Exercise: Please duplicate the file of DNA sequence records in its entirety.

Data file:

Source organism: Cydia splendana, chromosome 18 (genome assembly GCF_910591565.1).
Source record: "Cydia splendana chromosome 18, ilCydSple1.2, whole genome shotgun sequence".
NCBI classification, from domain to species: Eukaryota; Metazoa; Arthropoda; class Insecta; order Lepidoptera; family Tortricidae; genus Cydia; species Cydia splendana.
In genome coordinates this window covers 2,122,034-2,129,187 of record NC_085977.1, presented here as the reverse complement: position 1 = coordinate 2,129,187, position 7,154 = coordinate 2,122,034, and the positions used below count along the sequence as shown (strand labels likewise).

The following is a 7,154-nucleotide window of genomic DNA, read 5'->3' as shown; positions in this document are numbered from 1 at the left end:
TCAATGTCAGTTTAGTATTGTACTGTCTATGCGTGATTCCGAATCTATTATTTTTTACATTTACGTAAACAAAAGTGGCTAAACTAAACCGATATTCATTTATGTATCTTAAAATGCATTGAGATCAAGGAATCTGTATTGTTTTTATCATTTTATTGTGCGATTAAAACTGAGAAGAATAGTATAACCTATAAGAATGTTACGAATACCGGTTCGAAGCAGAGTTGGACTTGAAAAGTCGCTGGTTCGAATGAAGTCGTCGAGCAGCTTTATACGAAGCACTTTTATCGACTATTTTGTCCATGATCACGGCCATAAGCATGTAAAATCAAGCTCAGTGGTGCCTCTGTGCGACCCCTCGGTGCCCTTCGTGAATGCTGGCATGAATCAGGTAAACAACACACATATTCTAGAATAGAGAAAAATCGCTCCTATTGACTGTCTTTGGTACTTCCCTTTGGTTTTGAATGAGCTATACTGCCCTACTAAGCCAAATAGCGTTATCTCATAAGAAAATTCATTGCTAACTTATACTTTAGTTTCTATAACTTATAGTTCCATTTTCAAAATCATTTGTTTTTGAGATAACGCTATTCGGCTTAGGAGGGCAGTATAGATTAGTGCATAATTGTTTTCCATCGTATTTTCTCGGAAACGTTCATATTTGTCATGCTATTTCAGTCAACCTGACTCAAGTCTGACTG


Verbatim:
Source organism: Cydia splendana, chromosome 18 (genome assembly GCF_910591565.1).
Source record: "Cydia splendana chromosome 18, ilCydSple1.2, whole genome shotgun sequence".
NCBI classification, from domain to species: Eukaryota; Metazoa; Arthropoda; class Insecta; order Lepidoptera; family Tortricidae; genus Cydia; species Cydia splendana.
In genome coordinates this window covers 2,122,034-2,129,187 of record NC_085977.1, presented here as the reverse complement: position 1 = coordinate 2,129,187, position 7,154 = coordinate 2,122,034, and the positions used below count along the sequence as shown (strand labels likewise).

The following is a 7,154-nucleotide window of genomic DNA, read 5'->3' as shown; positions in this document are numbered from 1 at the left end:
TCAATGTCAGTTTAGTATTGTACTGTCTATGCGTGATTCCGAATCTATTATTTTTTACATTTACGTAAACAAAAGTGGCTAAACTAAACCGATATTCATTTATGTATCTTAAAATGCATTGAGATCAAGGAATCTGTATTGTTTTTATCATTTTATTGTGCGATTAAAACTGAGAAGAATAGTATAACCTATAAGAATGTTACGAATACCGGTTCGAAGCAGAGTTGGACTTGAAAAGTCGCTGGTTCGAATGAAGTCGTCGAGCAGCTTTATACGAAGCACTTTTATCGACTATTTTGTCCATGATCACGGCCATAAGCATGTAAAATCAAGCTCAGTGGTGCCTCTGTGCGACCCCTCGGTGCCCTTCGTGAATGCTGGCATGAATCAGGTAAACAACACACATATTCTAGAATAGAGAAAAATCGCTCCTATTGACTGTCTTTGGTACTTCCCTTTGGTTTTGAATGAGCTATACTGCCCTACTAAGCCAAATAGCGTTATCTCATAAGAAAATTCATTGCTAACTTATACTTTAGTTTCTATAACTTATAGTTCCATTTTCAAAATCATTTGTTTTTGAGATAACGCTATTCGGCTTAGGAGGGCAGTATAGATTAGTGCATAATTGTTTTCCATCGTATTTTCTCGGAAACGTTCATATTTGTCATGCTATTTCAGTCAACCTGACTCAAGTCTGACTG